The (Pancakes) Gridworld Environment

The sketch below shows an example 5x5 gridworld. You can play it using the arrow keys on your keyboard or, on mobile, using the four arrowheads.

The agent (red sphere) can navigate the gridworld environment using
one of four *actions* at each time step. The four actions correspond to the
cardinal directions "north", "east", "south", and "west". The agent receives a
*reward*, **Reward** received when a cell is entered.

The reward is +10 for a gold cell, -10 for a bomb cell, and -1 for an empty cell (which can be interpreted as the "effort" that is required for moving). When an action would move the agent into a wall, the agent remains instead in the current cell and nevertheless receives a reward of -1 (banging your head against a wall requires effort, too).

The gold and bomb cells are *terminal states*. Whenever the agent enters a
terminal state, the current episode ends and the agent restarts at one of the
bottom cells, chosen uniformly at random.

In reinforcement learning, the agent's goal is usually to
maximize the cumulative reward (also called *return*). In the gridworld
environment this objective is reached (that is, return is maximized) if the
agent finds the shortest path to the gold cell from each possible starting
position, while avoiding the bomb cell.

I saw how RL algorithms learn to play ATARI games from pixel input. Why are you showing me this boring stuff?

The gridworld environment can be formulated as an episodic Markov Decision Process (MDP), denoted by the tuple

$\langle \ \mathcal{S}, \mathcal{A}, P(s' | s, a), P(r | s, a) \ \rangle,$

where $\mathcal{S}$ is the set of states, $\mathcal{A}$ is the set of actions, $P(s'| s, a)$ is the state-transition function that specifies the probability of transitioning to state $s'$ when taking action $a$ in state $s$, and $P(r| s, a)$ is the probability distribution of reward $r$ that the agent receives when taking action $a$ in state $s$.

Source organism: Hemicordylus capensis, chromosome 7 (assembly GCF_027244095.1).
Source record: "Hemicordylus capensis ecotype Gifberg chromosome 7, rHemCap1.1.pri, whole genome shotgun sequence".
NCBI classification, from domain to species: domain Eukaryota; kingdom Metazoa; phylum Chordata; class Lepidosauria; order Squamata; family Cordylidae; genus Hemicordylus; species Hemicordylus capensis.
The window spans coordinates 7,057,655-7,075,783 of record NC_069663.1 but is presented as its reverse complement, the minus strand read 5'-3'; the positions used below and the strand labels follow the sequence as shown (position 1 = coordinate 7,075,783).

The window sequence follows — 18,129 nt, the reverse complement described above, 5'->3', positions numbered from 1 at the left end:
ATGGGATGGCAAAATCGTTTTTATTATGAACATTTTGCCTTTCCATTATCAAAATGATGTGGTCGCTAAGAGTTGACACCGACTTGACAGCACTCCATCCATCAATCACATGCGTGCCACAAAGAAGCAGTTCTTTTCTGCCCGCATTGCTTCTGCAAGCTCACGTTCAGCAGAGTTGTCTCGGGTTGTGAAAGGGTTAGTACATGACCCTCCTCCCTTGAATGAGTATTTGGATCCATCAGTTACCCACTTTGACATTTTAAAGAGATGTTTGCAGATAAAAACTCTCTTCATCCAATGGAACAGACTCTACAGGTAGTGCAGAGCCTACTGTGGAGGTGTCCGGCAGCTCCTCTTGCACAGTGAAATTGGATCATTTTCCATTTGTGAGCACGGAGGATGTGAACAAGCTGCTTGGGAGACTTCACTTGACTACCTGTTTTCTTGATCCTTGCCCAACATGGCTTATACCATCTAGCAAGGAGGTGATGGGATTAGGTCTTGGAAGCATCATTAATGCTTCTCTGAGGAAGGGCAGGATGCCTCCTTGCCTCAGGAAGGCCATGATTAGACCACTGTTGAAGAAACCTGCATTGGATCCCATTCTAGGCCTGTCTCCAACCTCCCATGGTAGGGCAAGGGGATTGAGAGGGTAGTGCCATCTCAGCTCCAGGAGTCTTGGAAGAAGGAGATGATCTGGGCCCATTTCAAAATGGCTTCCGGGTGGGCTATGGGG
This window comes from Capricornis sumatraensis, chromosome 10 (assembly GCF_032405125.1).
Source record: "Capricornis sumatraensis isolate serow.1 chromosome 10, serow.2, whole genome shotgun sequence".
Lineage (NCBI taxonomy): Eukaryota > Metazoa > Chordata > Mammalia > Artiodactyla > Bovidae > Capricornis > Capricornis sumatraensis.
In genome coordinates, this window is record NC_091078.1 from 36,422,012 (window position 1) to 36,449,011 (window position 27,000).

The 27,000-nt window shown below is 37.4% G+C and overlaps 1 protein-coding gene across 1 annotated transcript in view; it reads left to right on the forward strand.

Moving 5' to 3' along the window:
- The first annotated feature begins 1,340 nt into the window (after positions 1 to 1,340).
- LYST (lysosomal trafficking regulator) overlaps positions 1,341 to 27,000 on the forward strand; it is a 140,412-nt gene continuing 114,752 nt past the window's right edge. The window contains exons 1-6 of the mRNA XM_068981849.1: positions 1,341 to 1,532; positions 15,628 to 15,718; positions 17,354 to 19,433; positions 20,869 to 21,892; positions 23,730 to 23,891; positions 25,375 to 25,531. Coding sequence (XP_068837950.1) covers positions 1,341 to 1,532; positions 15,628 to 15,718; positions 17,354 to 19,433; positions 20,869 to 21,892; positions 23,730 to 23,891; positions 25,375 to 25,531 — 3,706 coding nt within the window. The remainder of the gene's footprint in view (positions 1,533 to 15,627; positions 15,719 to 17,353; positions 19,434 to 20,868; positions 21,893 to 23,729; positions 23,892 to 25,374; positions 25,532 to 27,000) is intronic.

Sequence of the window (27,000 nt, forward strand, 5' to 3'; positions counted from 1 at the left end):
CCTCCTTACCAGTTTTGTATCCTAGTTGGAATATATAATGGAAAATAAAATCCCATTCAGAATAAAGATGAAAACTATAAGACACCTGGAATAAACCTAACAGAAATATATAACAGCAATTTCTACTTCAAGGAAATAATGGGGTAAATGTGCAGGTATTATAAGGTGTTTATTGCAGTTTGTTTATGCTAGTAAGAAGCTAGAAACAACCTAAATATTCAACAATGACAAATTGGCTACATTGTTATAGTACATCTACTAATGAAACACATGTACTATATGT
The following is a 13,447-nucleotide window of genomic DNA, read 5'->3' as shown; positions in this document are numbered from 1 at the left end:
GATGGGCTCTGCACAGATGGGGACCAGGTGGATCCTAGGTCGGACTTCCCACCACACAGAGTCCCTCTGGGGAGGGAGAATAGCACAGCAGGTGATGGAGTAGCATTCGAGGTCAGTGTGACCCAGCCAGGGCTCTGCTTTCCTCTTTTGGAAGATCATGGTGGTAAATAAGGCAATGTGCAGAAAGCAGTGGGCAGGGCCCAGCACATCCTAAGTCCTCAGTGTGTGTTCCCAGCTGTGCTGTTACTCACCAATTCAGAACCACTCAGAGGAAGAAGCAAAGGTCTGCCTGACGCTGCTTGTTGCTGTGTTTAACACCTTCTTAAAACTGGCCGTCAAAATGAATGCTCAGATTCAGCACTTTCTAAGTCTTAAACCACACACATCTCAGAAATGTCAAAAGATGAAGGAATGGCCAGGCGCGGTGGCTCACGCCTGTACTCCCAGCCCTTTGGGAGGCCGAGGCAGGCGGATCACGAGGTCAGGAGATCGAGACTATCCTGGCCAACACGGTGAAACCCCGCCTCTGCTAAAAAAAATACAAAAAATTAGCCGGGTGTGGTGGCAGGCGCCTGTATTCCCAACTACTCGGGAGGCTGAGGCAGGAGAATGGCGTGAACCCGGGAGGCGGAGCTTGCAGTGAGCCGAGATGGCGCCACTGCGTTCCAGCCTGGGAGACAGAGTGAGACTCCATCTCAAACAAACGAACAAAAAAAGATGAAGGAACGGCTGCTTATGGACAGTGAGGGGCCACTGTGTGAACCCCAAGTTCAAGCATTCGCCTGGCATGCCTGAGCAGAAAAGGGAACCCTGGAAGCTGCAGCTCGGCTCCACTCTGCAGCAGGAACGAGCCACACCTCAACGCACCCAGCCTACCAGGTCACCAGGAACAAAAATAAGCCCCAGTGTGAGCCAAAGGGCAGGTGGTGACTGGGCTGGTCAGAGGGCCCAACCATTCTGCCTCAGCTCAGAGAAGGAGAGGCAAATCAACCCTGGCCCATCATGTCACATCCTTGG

For our 5x5 gridworld we can define a corresponding MDP as follows. -
$\mathcal{S}$ is the set of all 25 cells $s_i$ for $i = 0, 1, ... , 24$. **State** respresentation used.

Common changes to the basic gridworld described above are often made along the
following dimensions: - *Stochasticity.* The agent moves in the intended
direction (e.g., up for action "north") with probability $1-\epsilon$ and moves
with probaility of $\epsilon$ in any other direction. In the context of a
gridworld like the one described here, this effect if sometimes referred to as
"wind" or "slipperiness" (of the surface). - Availability of a *model of the
environment*. In the most basic version of the gridworld, the transition
dynamics are generally not known. That is, the agent does *not* know beforehand
that selecting the action "north" leads to an "upward" movement. When transition
dynamics are given, the agent can use this information to plan ahead, and thus
to learn more efficiently.

ATARI games, Starcraft, and DotA are certainly much more fun to look at than the
gridworld. However, it is difficult to get an understanding of how exactly
reinforcement learning algorithms actually learn by looking at videos of
well-performing agents. The simplicity of a gridworld allows us to
**visualize**, **understand**, and ultimately **compare** the **learning
behaviours** of various algorithms.

Is your entire PhD about Gridworlds?